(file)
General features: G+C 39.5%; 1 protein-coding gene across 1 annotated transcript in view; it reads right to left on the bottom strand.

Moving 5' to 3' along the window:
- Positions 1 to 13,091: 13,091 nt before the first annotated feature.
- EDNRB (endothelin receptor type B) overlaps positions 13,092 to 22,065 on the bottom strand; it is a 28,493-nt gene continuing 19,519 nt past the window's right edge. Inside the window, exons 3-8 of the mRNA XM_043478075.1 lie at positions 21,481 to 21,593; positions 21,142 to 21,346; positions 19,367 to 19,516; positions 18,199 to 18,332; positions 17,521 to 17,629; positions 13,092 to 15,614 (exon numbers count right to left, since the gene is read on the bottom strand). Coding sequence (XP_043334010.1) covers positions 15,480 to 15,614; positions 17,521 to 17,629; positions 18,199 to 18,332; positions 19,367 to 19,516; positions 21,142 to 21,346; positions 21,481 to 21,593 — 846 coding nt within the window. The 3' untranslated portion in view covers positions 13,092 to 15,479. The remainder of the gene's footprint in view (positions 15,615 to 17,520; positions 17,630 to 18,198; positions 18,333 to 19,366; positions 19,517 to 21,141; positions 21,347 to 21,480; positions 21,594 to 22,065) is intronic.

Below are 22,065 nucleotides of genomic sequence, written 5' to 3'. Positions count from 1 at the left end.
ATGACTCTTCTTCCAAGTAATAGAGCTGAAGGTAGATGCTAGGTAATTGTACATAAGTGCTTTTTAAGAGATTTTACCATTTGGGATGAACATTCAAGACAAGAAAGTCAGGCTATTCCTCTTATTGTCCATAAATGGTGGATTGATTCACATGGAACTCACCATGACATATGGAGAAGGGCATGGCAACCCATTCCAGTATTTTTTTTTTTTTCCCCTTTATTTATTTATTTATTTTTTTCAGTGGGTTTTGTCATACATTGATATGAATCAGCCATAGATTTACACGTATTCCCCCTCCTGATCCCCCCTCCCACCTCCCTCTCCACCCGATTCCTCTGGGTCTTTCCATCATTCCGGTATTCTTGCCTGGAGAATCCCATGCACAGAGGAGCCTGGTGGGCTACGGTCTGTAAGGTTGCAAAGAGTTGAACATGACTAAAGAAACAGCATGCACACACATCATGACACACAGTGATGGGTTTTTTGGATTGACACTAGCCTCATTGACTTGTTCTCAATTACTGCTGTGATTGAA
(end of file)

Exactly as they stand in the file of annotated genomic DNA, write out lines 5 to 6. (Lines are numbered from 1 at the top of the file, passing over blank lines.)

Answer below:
Below are 22,065 nucleotides of genomic sequence, written 5' to 3'. Positions count from 1 at the left end.
ATGACTCTTCTTCCAAGTAATAGAGCTGAAGGTAGATGCTAGGTAATTGTACATAAGTGCTTTTTAAGAGATTTTACCATTTGGGATGAACATTCAAGACAAGAAAGTCAGGCTATTCCTCTTATTGTCCATAAATGGTGGATTGATTCACATGGAACTCACCATGACATATGGAGAAGGGCATGGCAACCCATTCCAGTATTTTTTTTTTTTTCCCCTTTATTTATTTATTTATTTTTTTCAGTGGGTTTTGTCATACATTGATATGAATCAGCCATAGATTTACACGTATTCCCCCTCCTGATCCCCCCTCCCACCTCCCTCTCCACCCGATTCCTCTGGGTCTTTCCATCATTCCGGTATTCTTGCCTGGAGAATCCCATGCACAGAGGAGCCTGGTGGGCTACGGTCTGTAAGGTTGCAAAGAGTTGAACATGACTAAAGAAACAGCATGCACACACATCATGACACACAGTGATGGGTTTTTTGGATTGACACTAGCCTCATTGACTTGTTCTCAATTACTGCTGTGATTGAA